Knut R. Fladmark

Date award received: 

The following are excerpts from nomiation letters submitted for Dr. Fladmark.

Dr. Fladmark has contributed to a huge range of archaeological topics, supervised countless archaeological students, and has been a mentor to us and other professionals in our field.

A hallmark of Dr. Fladmark scholarship is that it was always on the cutting edge. Whether it was household archaeology, micro‐debitage, or migration routes, his research was consistently years ahead of others in the field. In the case of the “coastal migration route”, it is only very recently that the paradigm has finally shifted within archaeology and Dr. Fladmark’s model has become widely accepted. What is more remarkable about this is that he originally proposed the model based on scant geomorphological and archaeological data, especially when compared to the current body of research on early Holocene geomorphology and archaeology. The 100 citations of Dr. Fladmark’s American Antiquity article in the Web of Science, reflects the central place that his model continues to play in this important archaeological discussion. It is seldom that works such as these have a life span of almost 40 years!

A further testament to Dr. Fladmark’s scholarship is that the fact in the 1980’s he conducted research designed to find evidence in support of the then main alternative model to the coast route: the mid‐continental route. To do this, he and Jon Driver excavated the Charlie Lake Cave site in the very heart of the purported corridor. This research resulted in several publications that demonstrated that that the earliest occupation of the corridor was at least a thousand years later than the initial peopling of North America. He argued that the evidence pointed most strongly to a movement of people into the Fort St. John region from the south following the melting ice sheets. This hypothesis proved prescient, as later research on the DNA of fossil bison from the site showed the presence of two populations, one migrating from the north and the other from the south. This suggests that the area had only become favourable for large mammal populations after the ice began to retreat.

Dr. Fladmark’s contributions go well beyond paleo‐Indian studies; they also include the consideration of lithics through the extensively detailed survey and paleoenvironments of the Mount Edziza obsidian source in the upper Stikine River and the utility of microdebitage studies and analysis. Later time periods were also of interest to Dr. Fladmark where he studied aspects of Athapaskan peoples in north central British Columbia and their role in the Fur Trade at several trading posts across British Columbia.

Dr. Fladmark is widely acknowledged as one of the most innovative and dedicated teachers in the Department of Archaeology at SFU. Even though he was part time in our department since the mid 1980’s, he consistently delivered a range of information‐packed classes, supervised many students, and provided inspiration and advice to fellow faculty. Over his career at SFU, Dr. Fladmark served as senior supervisor on 13 Master’s thesis and 3 PhD dissertations. All of Dr. Fladmark’s classes share similar elements ‐ the consideration of alternative hypothesis, incorporation of original and novel research, a good understanding of paleoenvironments, working closely with Aboriginal peoples, telling stories about the field, and of course enjoying the occasional beer!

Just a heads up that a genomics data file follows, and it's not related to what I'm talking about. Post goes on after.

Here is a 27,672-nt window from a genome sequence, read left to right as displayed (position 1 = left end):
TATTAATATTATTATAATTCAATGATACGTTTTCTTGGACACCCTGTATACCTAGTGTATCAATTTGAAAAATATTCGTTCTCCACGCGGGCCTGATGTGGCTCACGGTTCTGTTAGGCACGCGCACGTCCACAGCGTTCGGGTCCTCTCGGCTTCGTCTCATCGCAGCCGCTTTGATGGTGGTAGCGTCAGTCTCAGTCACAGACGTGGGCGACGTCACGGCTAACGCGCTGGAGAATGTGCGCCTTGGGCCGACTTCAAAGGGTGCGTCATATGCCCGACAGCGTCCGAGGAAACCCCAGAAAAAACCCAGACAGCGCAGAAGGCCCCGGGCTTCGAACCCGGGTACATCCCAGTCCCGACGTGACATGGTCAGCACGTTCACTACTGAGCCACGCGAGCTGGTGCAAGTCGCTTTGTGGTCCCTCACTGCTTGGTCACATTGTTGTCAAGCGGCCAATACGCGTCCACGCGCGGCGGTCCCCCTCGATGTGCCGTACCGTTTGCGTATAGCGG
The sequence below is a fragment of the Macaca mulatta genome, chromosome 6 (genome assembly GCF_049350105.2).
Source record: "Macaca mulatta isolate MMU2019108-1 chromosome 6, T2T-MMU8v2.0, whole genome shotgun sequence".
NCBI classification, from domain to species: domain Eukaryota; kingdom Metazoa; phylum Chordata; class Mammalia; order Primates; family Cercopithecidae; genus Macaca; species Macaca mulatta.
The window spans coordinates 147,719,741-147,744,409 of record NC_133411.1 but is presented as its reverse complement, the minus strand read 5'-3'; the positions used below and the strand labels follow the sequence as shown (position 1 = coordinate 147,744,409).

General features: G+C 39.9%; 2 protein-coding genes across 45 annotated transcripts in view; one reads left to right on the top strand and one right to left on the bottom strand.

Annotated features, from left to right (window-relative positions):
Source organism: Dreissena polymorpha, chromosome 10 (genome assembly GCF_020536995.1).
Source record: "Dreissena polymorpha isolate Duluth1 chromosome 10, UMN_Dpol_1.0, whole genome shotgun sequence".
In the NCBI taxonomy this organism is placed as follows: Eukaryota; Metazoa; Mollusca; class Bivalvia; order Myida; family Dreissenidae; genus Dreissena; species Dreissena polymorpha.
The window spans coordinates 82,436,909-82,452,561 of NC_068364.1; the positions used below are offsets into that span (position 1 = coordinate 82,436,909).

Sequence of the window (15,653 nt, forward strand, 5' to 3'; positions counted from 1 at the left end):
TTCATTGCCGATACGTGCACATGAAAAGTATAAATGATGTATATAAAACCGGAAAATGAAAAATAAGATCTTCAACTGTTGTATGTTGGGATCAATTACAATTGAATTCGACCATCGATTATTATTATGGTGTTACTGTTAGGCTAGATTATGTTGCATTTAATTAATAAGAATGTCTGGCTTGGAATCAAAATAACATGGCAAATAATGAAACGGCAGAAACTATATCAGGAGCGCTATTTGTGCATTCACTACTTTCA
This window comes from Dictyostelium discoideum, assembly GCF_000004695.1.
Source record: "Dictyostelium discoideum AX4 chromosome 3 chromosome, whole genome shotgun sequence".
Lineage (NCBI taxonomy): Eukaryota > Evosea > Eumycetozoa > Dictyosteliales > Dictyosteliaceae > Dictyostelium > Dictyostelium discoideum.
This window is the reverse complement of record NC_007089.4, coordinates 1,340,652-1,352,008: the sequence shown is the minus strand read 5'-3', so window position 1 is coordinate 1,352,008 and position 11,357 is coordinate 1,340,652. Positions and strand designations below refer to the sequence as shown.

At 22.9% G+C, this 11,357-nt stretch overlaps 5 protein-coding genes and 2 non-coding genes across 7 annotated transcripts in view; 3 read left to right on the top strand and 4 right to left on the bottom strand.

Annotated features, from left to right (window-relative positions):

Dr. Fladmark has had an impact on generations of field archaeologists in British Columbia and beyond. Through teaching several field schools, he introduced students to rigorous field methods. Across Canada and North America, field schools still use Dr. Fladmark’s “A Guide to Archaeology Field Procedures”. Much of this text, augmented by Dr. Fladmark’s own drawings, is as relevant today as when he wrote the book 35 years ago. It is no surprise that Dr. Fladmark’s students; undergraduate and graduate populate the discipline from Cultural Resource Managers, researchers working for First Nations, to university faculty.

Finally, Dr. Fladmark has done much to educate and engage the general public about archaeology in British Columbia. His book “British Columbia Prehistory”, intended for a general audience, synthesizes a huge amount of information about the region’s past, yet is a delight to read. The impact of Dr. Fladmark’s scholarship on the general public is dramatically illustrated by the fact that a Google search on “Fladmark archaeology” gets some 75,000 hits!

How appropriate it would be to honor Dr. Fladmark with the Smith‐Wintemberg Award. His research, teaching, and service to the archaeological community of Canada are unparalleled. Without doubt, he is someone who has made an outstanding contribution to the advancement of the discipline of archaeology and to our knowledge of the archaeological past of Canada. It is hard to imagine a more fitting recipient of this honor.

Nominated by

R. Reimer, D. Lepofsky, A. Cannon, R. L. Carlson, A. McMillan